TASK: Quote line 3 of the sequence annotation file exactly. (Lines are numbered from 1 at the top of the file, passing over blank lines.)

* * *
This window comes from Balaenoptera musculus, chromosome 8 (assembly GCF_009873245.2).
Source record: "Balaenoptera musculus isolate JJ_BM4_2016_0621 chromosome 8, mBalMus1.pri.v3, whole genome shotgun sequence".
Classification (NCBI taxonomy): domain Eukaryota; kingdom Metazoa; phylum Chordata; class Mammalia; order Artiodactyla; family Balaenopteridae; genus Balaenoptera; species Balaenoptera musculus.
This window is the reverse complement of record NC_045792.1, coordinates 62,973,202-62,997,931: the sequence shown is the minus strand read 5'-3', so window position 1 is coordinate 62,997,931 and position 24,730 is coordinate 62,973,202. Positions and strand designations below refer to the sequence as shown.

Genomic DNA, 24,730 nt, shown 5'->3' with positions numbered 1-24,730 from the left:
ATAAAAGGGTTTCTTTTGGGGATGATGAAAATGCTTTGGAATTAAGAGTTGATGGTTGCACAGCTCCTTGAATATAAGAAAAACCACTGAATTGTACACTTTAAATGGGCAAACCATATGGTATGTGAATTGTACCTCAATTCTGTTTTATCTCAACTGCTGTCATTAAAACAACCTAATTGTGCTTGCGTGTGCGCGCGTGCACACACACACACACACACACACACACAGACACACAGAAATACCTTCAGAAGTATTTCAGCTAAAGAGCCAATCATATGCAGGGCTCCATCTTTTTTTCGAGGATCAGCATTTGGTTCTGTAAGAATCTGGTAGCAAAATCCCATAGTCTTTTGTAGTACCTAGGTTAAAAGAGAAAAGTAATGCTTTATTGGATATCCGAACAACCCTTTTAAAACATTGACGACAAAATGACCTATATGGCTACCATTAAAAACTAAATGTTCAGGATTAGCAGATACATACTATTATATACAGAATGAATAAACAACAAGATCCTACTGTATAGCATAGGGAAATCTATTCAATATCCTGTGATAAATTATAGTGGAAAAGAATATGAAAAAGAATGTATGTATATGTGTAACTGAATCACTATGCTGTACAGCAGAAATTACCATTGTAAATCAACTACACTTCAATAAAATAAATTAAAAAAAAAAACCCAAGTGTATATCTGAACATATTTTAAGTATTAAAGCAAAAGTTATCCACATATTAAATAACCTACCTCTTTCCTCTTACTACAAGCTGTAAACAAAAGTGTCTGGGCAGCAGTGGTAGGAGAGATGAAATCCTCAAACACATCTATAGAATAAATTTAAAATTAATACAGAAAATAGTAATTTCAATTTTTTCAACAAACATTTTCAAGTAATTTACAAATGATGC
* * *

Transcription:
Classification (NCBI taxonomy): domain Eukaryota; kingdom Metazoa; phylum Chordata; class Mammalia; order Artiodactyla; family Balaenopteridae; genus Balaenoptera; species Balaenoptera musculus.